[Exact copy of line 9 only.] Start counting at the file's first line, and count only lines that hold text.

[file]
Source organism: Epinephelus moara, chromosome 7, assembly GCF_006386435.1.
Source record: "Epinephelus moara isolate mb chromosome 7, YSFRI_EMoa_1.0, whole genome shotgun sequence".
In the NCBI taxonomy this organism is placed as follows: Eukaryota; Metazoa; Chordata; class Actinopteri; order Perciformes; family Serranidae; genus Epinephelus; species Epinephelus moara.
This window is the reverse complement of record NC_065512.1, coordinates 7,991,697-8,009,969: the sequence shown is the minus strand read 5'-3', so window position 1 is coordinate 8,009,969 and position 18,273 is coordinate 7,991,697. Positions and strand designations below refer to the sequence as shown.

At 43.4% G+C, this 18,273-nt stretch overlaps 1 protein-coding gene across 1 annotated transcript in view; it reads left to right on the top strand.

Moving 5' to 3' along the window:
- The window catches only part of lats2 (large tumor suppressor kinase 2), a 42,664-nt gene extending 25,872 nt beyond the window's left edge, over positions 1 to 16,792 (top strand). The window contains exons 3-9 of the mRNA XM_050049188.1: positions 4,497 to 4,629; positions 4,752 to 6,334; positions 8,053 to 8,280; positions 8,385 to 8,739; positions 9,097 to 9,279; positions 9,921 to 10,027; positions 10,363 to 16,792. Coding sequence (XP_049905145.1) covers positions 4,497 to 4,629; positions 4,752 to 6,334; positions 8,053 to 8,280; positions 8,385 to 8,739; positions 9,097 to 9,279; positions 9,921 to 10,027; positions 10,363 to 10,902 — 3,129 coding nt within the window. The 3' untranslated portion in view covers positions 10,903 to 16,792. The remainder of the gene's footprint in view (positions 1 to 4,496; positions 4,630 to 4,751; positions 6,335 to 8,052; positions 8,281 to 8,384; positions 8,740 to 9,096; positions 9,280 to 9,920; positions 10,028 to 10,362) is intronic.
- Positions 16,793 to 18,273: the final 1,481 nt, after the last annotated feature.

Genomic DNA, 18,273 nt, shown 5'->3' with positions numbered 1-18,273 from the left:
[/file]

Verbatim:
Genomic DNA, 18,273 nt, shown 5'->3' with positions numbered 1-18,273 from the left: